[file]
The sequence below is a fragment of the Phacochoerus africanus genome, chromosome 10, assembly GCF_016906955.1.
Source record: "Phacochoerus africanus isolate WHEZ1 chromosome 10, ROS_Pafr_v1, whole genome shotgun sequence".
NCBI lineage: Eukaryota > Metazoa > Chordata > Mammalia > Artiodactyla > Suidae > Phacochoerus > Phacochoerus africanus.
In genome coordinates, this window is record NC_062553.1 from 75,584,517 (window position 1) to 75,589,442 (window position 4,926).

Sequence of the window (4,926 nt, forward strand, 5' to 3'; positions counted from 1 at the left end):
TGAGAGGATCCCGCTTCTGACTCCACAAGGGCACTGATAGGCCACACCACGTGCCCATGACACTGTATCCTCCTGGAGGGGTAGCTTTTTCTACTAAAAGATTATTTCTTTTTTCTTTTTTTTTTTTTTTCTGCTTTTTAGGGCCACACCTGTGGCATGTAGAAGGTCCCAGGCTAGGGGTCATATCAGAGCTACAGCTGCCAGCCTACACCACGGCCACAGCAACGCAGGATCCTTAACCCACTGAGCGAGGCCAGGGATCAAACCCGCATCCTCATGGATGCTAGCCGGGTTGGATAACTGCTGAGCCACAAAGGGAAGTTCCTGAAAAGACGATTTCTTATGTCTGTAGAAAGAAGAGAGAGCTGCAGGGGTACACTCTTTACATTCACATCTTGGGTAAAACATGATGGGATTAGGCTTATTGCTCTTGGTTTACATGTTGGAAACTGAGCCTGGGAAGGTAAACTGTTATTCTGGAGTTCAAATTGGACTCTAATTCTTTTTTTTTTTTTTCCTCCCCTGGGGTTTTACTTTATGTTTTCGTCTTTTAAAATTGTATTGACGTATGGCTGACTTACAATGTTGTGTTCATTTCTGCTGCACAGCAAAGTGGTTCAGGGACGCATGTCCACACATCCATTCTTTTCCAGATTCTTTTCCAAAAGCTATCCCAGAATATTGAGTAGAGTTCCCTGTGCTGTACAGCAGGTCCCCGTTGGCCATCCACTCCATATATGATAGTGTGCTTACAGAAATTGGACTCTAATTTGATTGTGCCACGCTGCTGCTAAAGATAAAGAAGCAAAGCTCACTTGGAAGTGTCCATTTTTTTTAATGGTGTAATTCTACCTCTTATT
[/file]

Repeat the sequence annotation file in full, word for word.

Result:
The sequence below is a fragment of the Phacochoerus africanus genome, chromosome 10, assembly GCF_016906955.1.
Source record: "Phacochoerus africanus isolate WHEZ1 chromosome 10, ROS_Pafr_v1, whole genome shotgun sequence".
NCBI lineage: Eukaryota > Metazoa > Chordata > Mammalia > Artiodactyla > Suidae > Phacochoerus > Phacochoerus africanus.
In genome coordinates, this window is record NC_062553.1 from 75,584,517 (window position 1) to 75,589,442 (window position 4,926).

Sequence of the window (4,926 nt, forward strand, 5' to 3'; positions counted from 1 at the left end):
TGAGAGGATCCCGCTTCTGACTCCACAAGGGCACTGATAGGCCACACCACGTGCCCATGACACTGTATCCTCCTGGAGGGGTAGCTTTTTCTACTAAAAGATTATTTCTTTTTTCTTTTTTTTTTTTTTTCTGCTTTTTAGGGCCACACCTGTGGCATGTAGAAGGTCCCAGGCTAGGGGTCATATCAGAGCTACAGCTGCCAGCCTACACCACGGCCACAGCAACGCAGGATCCTTAACCCACTGAGCGAGGCCAGGGATCAAACCCGCATCCTCATGGATGCTAGCCGGGTTGGATAACTGCTGAGCCACAAAGGGAAGTTCCTGAAAAGACGATTTCTTATGTCTGTAGAAAGAAGAGAGAGCTGCAGGGGTACACTCTTTACATTCACATCTTGGGTAAAACATGATGGGATTAGGCTTATTGCTCTTGGTTTACATGTTGGAAACTGAGCCTGGGAAGGTAAACTGTTATTCTGGAGTTCAAATTGGACTCTAATTCTTTTTTTTTTTTTTCCTCCCCTGGGGTTTTACTTTATGTTTTCGTCTTTTAAAATTGTATTGACGTATGGCTGACTTACAATGTTGTGTTCATTTCTGCTGCACAGCAAAGTGGTTCAGGGACGCATGTCCACACATCCATTCTTTTCCAGATTCTTTTCCAAAAGCTATCCCAGAATATTGAGTAGAGTTCCCTGTGCTGTACAGCAGGTCCCCGTTGGCCATCCACTCCATATATGATAGTGTGCTTACAGAAATTGGACTCTAATTTGATTGTGCCACGCTGCTGCTAAAGATAAAGAAGCAAAGCTCACTTGGAAGTGTCCATTTTTTTTAATGGTGTAATTCTACCTCTTATT